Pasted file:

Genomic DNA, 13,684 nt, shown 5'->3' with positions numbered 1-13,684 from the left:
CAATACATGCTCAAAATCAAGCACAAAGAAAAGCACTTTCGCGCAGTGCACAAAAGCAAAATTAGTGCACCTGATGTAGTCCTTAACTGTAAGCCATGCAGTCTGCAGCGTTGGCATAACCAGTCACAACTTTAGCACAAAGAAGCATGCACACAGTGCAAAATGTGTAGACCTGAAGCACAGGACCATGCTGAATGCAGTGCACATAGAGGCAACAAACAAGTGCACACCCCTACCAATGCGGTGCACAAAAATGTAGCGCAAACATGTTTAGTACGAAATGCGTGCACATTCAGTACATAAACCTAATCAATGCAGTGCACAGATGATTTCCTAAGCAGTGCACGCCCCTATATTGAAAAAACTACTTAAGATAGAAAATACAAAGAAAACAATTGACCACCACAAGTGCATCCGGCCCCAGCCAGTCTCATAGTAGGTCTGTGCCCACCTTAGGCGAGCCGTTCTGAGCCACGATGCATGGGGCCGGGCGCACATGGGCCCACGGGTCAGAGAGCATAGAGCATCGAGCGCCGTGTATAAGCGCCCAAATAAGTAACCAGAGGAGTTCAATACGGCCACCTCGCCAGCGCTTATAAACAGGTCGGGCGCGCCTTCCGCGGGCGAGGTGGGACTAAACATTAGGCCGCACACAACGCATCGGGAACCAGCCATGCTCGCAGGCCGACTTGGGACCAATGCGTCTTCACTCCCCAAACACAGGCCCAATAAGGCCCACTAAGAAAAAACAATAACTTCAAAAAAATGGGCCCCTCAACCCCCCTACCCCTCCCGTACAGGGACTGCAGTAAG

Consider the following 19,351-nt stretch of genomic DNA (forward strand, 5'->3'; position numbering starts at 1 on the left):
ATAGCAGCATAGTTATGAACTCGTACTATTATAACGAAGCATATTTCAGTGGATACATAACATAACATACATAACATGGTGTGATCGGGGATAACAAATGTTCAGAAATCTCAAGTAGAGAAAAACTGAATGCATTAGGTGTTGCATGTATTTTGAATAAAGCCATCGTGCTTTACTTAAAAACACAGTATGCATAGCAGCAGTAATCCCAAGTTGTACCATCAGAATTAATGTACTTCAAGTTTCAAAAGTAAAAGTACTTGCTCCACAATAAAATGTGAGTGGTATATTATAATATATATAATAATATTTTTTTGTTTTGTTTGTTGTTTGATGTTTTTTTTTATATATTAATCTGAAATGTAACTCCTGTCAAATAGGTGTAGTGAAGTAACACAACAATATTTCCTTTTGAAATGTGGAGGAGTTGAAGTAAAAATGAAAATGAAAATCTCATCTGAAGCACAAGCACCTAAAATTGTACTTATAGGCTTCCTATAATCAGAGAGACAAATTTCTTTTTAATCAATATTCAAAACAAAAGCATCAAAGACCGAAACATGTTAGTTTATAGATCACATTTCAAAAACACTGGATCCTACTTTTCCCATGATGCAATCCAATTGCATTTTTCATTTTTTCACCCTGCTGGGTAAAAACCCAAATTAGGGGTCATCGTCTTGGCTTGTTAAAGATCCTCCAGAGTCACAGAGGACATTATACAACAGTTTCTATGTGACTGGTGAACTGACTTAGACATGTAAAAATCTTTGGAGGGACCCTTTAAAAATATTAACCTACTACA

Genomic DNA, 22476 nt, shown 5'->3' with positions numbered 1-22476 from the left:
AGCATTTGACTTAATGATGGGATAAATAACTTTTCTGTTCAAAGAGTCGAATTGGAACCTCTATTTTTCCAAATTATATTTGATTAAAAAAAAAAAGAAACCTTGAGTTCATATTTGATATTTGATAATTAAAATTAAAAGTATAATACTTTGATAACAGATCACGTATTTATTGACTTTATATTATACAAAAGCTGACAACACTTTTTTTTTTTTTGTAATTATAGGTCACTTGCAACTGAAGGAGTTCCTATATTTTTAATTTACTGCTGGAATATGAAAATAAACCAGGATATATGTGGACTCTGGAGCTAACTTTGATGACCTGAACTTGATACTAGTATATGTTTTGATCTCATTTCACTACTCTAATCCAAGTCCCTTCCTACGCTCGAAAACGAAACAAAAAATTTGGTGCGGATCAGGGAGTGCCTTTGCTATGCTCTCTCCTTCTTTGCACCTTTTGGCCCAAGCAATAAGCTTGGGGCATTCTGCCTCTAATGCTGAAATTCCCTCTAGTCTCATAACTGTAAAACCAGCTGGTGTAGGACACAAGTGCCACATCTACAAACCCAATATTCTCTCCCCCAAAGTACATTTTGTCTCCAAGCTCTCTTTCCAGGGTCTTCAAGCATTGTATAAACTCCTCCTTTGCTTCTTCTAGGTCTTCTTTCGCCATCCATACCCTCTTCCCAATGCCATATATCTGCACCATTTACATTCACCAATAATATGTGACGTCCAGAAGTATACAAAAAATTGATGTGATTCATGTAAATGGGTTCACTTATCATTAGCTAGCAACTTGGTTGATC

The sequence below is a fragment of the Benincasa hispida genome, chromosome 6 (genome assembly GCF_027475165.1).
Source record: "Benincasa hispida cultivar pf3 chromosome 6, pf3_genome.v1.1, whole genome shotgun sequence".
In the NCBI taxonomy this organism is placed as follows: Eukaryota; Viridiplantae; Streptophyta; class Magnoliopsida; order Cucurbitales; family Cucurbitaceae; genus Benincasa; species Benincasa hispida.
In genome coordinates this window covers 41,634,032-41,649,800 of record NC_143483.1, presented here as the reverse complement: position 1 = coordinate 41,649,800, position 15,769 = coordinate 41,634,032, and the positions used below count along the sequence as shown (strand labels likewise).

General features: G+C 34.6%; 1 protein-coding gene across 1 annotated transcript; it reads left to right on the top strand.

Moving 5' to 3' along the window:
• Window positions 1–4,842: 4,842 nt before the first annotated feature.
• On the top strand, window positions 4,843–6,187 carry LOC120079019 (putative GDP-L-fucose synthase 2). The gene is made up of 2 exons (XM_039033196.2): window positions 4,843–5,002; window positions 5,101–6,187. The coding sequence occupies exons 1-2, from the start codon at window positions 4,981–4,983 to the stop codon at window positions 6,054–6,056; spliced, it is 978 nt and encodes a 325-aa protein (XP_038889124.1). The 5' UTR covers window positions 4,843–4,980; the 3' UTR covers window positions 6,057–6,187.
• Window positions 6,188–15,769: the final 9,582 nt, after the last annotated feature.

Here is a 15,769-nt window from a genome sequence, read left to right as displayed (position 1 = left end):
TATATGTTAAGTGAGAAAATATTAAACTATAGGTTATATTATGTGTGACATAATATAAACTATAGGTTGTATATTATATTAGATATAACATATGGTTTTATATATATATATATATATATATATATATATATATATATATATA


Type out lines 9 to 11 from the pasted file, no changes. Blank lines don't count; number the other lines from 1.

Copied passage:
In the NCBI taxonomy this organism is placed as follows: Eukaryota; Viridiplantae; Streptophyta; class Magnoliopsida; order Cucurbitales; family Cucurbitaceae; genus Benincasa; species Benincasa hispida.
In genome coordinates this window covers 41,634,032-41,649,800 of record NC_143483.1, presented here as the reverse complement: position 1 = coordinate 41,649,800, position 15,769 = coordinate 41,634,032, and the positions used below count along the sequence as shown (strand labels likewise).

General features: G+C 34.6%; 1 protein-coding gene across 1 annotated transcript; it reads left to right on the top strand.